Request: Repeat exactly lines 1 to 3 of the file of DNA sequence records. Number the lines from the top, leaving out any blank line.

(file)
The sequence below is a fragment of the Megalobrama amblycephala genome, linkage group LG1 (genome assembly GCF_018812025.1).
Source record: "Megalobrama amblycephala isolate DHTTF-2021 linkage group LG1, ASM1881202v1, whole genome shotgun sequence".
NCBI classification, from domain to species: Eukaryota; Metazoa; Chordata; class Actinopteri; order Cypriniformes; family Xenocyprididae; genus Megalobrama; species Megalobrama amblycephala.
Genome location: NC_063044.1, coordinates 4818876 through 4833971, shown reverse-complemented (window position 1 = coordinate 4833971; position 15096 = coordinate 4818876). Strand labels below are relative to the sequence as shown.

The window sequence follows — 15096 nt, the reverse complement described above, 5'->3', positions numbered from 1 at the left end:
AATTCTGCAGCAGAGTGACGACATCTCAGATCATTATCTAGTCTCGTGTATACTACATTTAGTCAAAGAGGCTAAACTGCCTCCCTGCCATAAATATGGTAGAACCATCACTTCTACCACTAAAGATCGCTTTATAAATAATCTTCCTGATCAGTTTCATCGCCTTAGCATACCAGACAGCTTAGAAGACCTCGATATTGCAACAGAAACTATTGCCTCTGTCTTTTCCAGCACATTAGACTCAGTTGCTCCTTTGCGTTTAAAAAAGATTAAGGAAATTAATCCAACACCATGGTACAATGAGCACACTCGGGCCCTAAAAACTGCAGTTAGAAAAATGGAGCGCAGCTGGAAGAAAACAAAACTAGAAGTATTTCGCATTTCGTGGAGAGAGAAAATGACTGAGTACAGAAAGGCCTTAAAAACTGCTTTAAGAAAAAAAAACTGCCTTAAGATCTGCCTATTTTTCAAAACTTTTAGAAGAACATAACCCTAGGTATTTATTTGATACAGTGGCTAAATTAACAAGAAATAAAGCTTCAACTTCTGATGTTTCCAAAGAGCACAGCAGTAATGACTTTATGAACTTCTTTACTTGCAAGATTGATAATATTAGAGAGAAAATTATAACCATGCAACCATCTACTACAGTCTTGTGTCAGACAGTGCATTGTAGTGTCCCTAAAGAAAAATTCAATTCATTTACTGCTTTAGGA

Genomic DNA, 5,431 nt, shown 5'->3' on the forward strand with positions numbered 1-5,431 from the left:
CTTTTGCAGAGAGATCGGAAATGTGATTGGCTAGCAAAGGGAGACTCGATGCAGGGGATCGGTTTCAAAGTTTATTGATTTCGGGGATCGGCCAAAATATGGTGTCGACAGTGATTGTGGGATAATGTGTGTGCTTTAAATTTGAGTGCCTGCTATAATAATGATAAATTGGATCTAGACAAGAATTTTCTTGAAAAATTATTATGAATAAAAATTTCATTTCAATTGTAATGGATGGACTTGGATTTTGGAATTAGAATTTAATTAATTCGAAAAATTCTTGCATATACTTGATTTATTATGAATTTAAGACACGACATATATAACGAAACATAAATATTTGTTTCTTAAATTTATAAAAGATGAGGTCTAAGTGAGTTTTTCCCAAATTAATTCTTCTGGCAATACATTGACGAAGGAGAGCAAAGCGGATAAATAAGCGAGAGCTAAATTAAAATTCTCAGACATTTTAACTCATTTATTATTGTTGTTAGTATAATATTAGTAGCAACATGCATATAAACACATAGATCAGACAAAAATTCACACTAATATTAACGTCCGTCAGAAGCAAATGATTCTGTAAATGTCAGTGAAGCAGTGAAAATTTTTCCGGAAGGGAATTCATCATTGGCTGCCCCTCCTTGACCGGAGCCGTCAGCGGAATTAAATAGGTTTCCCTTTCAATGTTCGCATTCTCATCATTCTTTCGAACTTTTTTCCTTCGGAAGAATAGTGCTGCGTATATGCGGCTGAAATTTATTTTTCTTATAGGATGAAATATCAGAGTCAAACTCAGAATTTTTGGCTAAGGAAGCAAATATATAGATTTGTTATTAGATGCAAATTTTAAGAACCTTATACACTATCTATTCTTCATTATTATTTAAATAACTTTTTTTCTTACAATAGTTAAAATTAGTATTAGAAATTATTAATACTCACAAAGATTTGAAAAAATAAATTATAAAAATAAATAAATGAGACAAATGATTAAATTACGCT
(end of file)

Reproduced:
The sequence below is a fragment of the Megalobrama amblycephala genome, linkage group LG1 (genome assembly GCF_018812025.1).
Source record: "Megalobrama amblycephala isolate DHTTF-2021 linkage group LG1, ASM1881202v1, whole genome shotgun sequence".
NCBI classification, from domain to species: Eukaryota; Metazoa; Chordata; class Actinopteri; order Cypriniformes; family Xenocyprididae; genus Megalobrama; species Megalobrama amblycephala.